Failure of a pharmacist-initiated antimicrobial step-down protocol to impact physician prescribing behavior or patient outcomes: A quasi-experimental, cross-over study

Elizabeth D. Hermsen, Sara S. Shull, Lisa M. Richter, Fang Qiu, Mark E. Rupp


Background: Intravenous (IV) to oral (PO) conversion may expedite hospital discharge and decrease costs. Most IV-to-PO programs include antimicrobials with highly-bioavailable PO formulations, allowing sequential interchanges. Our aim was to evaluate clinical and economic outcomes of a pharmacist-initiated antimicrobial step-down protocol whereby intravenous (IV) antimicrobials were switched to different oral (PO) antimicrobials.

Methods: A 12-month quasi-experimental, cross-over study was conducted on a 45-bed adult general medicine ward in two populations (A & B) receiving an IV antimicrobial for ≥ 48 hours in three phases: baseline (Phase 1); step-down protocol in Group A only (Phase 2); and step-down protocol in Group B, withdrawn from Group A (Phase 3). A step-down conversion form was used by pharmacists to screen patients for eligibility. If eligible, the form was placed in the medical record to be completed by the physician. Outcomes reported after step-down eligibility included percent receiving step-down conversion; length of stay; therapy duration; IV complications; clinical cure; and antimicrobial and hospitalization costs.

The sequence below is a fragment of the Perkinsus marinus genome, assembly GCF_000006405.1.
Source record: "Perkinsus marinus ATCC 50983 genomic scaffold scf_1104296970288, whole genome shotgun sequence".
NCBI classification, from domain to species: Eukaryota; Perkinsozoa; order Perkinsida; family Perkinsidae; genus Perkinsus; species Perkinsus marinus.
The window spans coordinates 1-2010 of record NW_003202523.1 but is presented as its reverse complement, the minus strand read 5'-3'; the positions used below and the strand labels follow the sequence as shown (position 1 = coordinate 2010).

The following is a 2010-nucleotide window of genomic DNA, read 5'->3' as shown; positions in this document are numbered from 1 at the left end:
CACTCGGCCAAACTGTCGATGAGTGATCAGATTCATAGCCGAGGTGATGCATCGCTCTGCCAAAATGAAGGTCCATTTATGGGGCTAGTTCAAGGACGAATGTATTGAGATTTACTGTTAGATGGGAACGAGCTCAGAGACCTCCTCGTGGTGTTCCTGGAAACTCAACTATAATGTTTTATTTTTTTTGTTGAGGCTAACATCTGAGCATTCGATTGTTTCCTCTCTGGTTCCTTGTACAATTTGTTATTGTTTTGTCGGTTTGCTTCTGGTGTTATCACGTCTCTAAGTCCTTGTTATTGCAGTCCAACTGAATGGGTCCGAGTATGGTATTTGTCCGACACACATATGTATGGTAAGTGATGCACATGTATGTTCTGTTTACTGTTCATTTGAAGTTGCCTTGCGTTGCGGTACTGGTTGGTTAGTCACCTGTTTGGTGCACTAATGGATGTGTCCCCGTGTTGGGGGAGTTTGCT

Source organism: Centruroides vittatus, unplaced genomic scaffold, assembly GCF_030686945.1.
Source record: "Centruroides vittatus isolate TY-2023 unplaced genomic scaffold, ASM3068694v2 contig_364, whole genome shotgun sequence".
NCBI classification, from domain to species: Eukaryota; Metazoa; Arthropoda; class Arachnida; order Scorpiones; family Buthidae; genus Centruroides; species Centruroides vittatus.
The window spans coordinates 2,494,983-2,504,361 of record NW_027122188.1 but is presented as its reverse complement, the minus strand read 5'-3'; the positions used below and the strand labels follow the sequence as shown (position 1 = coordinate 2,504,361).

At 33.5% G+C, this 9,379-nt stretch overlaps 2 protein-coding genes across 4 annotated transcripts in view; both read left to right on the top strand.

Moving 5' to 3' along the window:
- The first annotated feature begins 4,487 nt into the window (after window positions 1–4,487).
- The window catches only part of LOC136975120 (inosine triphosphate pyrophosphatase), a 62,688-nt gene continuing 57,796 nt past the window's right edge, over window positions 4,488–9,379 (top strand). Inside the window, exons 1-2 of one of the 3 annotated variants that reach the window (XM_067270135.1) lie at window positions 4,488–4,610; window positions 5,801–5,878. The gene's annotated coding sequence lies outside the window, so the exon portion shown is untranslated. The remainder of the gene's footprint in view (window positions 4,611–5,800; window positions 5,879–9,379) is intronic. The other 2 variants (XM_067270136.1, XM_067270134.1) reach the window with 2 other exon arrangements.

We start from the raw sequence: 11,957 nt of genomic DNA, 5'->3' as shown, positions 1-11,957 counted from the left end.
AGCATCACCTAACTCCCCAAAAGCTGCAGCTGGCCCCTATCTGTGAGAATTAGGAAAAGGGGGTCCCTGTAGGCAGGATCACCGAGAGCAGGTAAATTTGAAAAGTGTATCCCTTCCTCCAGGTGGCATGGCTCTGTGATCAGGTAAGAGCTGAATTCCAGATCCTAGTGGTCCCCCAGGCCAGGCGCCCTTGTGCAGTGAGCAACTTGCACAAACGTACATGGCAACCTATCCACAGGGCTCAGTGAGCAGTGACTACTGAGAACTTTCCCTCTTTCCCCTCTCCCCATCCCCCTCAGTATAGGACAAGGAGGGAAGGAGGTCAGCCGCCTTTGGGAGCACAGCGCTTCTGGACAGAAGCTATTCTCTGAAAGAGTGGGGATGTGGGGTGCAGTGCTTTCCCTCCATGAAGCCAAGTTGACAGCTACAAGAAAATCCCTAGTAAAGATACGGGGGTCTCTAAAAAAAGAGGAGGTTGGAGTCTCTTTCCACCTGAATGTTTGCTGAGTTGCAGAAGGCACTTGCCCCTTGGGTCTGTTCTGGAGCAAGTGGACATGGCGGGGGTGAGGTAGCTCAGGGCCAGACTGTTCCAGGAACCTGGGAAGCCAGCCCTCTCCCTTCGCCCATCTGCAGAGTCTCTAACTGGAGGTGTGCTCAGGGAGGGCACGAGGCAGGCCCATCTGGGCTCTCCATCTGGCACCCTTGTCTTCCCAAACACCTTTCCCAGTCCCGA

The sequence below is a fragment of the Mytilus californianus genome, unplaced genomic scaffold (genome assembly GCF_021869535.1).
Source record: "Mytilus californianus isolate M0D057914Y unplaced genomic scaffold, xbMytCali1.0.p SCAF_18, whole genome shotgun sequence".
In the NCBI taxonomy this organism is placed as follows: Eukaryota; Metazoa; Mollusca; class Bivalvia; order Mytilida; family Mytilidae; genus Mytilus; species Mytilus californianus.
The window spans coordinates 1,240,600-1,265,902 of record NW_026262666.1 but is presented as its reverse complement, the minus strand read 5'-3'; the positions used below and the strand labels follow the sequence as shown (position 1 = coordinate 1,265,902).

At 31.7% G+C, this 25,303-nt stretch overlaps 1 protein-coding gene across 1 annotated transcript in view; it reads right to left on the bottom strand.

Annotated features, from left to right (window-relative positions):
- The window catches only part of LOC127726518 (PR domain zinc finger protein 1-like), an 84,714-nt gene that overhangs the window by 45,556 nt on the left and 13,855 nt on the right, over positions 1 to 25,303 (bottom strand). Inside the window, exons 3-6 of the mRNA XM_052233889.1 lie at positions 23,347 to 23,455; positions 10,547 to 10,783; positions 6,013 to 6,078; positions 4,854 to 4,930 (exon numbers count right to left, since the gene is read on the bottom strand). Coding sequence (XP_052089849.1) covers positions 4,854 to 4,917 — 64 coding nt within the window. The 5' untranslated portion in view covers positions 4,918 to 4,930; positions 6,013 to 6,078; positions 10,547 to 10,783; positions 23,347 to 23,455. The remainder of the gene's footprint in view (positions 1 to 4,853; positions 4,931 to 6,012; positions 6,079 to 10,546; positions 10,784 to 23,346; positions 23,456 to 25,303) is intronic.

Results: 2,635 patients were screened. Of 595 included patients, 33.6% (n=98) and 32% (n=97) were eligible for step-down in Groups A and B, respectively. During Phase 2, 42.1% of the eligible Group A and 28.6% of the eligible Group B patients were switched to step-down therapy (p=0.12). No significant difference existed between the groups for length of stay; duration of therapy; IV complications; clinical cure; and costs.  Similar results were observed in Phase 3. Post hoc analyses showed those receiving step-down conversion had shorter stays (p=0.02) and decreased hospitalization costs (p=0.006).

Conclusions: Approximately 60%-75% of eligible patients did not receive step-down conversion. The step-down protocol was labor-intensive and poorly accepted. Successful step-down programs must anticipate these challenges.  Step-down was associated with shorter stays and decreased costs.

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Journal of Hospital Administration

ISSN 1927-6990(Print)   ISSN 1927-7008(Online)

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